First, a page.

Thursday, January 28, 2010

Communication: The "People Factor"

"Long ago, I realized that my communication style was one of my greatest weaknesses. Because of this, I challenged myself to become an expert communicator. I read books, took classes, observed people, and studied my own failures. I’m still a long way from being an expert, but I am also a long way from where I used to be.

I have learned a lot over the years and I would like to share those discoveries with others. That is why I have decided that communication will be one of the topics I intend to cover in this blog. Occasionally I have even experienced one or two of those “Ah Hah!” moments. Over time, I hope to share many of the lessons that I have learned and maybe one of my readers will have one of those moments too."
Currently, I am leading an effort to “improve” organizational communication between the various leaders in an organization and a broad base of volunteers, members, interested parties, and the local community. This assignment has many familiar challenges -- and a few new ones.

In the corporate environment developing a communication plan is a complex undertaking. This is especially true when working with a global company. We find ourselves dealing with multiple time zones and cultural differences. These two factors alone, if not specifically addressed, can lead to delays of multiple days and misunderstandings. There are often attempts to address these challenges through technology. The use of video conferencing, e-mail, instant messaging, conference bridges, etc. is often viewed as the solution for our communication problems. However, these are simply tools, not solutions. They ignore the “people factor.” In fact, they alone introduce as many challenges as they resolve.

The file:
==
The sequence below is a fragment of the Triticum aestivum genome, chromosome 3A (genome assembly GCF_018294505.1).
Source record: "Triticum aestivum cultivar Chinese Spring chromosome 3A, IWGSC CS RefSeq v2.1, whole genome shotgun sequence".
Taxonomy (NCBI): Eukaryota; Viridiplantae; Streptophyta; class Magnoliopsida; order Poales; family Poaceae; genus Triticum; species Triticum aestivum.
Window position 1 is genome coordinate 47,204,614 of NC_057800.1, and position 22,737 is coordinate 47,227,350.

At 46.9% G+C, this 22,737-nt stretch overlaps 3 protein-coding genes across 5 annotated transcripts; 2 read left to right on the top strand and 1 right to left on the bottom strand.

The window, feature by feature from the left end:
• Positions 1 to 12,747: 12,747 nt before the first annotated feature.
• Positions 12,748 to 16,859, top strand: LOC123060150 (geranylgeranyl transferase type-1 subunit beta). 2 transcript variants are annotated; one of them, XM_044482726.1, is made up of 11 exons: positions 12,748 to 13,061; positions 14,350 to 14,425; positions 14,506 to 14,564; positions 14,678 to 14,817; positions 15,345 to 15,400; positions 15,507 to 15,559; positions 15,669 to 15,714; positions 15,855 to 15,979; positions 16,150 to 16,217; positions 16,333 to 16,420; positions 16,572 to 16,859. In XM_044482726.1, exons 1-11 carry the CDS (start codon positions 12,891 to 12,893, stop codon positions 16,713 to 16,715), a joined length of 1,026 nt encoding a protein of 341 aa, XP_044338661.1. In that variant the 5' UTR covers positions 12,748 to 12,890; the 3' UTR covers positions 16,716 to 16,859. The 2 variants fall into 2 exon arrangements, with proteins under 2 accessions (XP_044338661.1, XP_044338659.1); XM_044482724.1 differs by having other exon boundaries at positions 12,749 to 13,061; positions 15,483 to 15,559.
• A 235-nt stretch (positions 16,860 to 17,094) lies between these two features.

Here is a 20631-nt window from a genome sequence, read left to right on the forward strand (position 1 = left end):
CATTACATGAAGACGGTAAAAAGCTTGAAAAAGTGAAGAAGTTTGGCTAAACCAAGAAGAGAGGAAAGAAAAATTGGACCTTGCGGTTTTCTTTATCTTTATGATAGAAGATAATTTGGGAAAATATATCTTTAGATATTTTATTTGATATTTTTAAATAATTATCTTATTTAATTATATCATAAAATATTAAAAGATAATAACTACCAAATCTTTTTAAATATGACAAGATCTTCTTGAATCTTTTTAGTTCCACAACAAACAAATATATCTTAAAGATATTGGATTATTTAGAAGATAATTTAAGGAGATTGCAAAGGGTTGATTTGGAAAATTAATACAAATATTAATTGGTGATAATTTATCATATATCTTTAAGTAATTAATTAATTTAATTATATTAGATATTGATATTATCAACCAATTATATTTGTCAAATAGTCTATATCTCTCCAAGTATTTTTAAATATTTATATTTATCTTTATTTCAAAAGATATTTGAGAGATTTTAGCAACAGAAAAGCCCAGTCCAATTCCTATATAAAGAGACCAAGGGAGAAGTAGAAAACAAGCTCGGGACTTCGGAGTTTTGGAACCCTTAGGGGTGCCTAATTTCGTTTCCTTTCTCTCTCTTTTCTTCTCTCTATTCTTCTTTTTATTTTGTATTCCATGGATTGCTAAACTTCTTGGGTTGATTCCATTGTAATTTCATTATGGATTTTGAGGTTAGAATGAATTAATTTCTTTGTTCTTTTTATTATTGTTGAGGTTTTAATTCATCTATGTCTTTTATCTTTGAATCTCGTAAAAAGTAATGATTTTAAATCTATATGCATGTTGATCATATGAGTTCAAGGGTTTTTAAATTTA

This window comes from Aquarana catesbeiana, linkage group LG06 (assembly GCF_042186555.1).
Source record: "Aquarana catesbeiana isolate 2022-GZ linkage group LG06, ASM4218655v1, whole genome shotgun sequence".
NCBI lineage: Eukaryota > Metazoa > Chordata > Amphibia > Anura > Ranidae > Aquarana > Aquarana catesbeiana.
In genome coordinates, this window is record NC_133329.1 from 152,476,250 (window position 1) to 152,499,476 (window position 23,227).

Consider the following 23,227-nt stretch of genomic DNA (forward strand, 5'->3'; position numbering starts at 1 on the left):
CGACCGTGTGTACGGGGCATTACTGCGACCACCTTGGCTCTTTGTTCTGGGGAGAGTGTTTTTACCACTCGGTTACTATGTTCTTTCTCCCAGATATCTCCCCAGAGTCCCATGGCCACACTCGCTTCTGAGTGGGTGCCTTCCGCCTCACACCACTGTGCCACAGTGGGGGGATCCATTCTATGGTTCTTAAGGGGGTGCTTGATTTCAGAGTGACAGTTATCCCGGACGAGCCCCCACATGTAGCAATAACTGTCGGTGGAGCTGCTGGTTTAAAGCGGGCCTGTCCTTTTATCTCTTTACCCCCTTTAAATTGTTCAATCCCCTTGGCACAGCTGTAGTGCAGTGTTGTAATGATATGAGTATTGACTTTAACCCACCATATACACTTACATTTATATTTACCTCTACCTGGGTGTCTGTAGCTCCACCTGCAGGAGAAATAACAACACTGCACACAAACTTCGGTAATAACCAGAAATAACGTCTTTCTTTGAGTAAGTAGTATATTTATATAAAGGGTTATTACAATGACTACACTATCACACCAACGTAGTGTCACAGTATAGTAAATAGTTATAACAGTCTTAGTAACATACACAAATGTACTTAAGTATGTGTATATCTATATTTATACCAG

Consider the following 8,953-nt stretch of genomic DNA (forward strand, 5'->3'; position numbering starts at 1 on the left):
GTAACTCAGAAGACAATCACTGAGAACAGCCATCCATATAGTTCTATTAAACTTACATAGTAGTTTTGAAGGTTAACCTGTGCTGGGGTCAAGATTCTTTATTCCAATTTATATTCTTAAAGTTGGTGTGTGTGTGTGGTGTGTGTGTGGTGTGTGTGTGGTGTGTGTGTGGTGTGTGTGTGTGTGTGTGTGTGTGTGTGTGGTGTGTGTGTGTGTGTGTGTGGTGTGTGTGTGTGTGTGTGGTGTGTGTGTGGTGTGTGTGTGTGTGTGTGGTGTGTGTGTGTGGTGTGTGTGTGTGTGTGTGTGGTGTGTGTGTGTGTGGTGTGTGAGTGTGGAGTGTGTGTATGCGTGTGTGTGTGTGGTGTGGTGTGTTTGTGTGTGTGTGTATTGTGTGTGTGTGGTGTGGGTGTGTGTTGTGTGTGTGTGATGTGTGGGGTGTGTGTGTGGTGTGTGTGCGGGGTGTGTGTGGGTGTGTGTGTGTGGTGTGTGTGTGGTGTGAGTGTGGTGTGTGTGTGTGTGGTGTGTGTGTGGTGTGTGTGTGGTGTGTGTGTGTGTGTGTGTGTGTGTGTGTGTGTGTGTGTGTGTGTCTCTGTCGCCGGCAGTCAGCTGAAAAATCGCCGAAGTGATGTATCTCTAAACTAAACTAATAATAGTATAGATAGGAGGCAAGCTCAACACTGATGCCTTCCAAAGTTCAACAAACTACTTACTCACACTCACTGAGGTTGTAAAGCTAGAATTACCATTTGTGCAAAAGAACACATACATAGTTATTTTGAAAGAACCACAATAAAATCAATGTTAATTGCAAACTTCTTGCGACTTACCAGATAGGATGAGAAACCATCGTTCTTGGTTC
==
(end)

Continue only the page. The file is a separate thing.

Once we learn that technology alone cannot solve our problems we often turn to trying to address cultural differences. Yet again, the lesson we learn is that cultural education goes a long way towards helping us understand the people we are attempting to communicate with, but it is also just another tool, not a solution.

Regardless of geography and culture, the one thing that we all have in common is that we are all individuals and we all have our own unique communication challenges. Some people don’t like to use the phone and won’t return phone calls. Some people are intimidated, or overwhelmed, by e-mail and can’t effectively communicate that way. Some people are “night people” and can’t think clearly on that 4:00am conference call, while others are morning people and can’t stay awake for the midnight conference call. Some people expect information on every detail, while others are happy with a bullet-list summary. Some people prefer a face-to-face conversation, while others prefer to take time to digest what they have heard and take time to organize their thoughts and draft a response.

As individuals, project managers, and leaders it is critical that we get to know those that we must communicate with. We must tailor our communications to meet their needs. We don’t have the luxury of not using the phone, not using e-mail, or not having a face-to-face conversation. If we don’t step out of our comfort zone, we fail to keep others informed, we fail to stay informed, and we risk our own failure.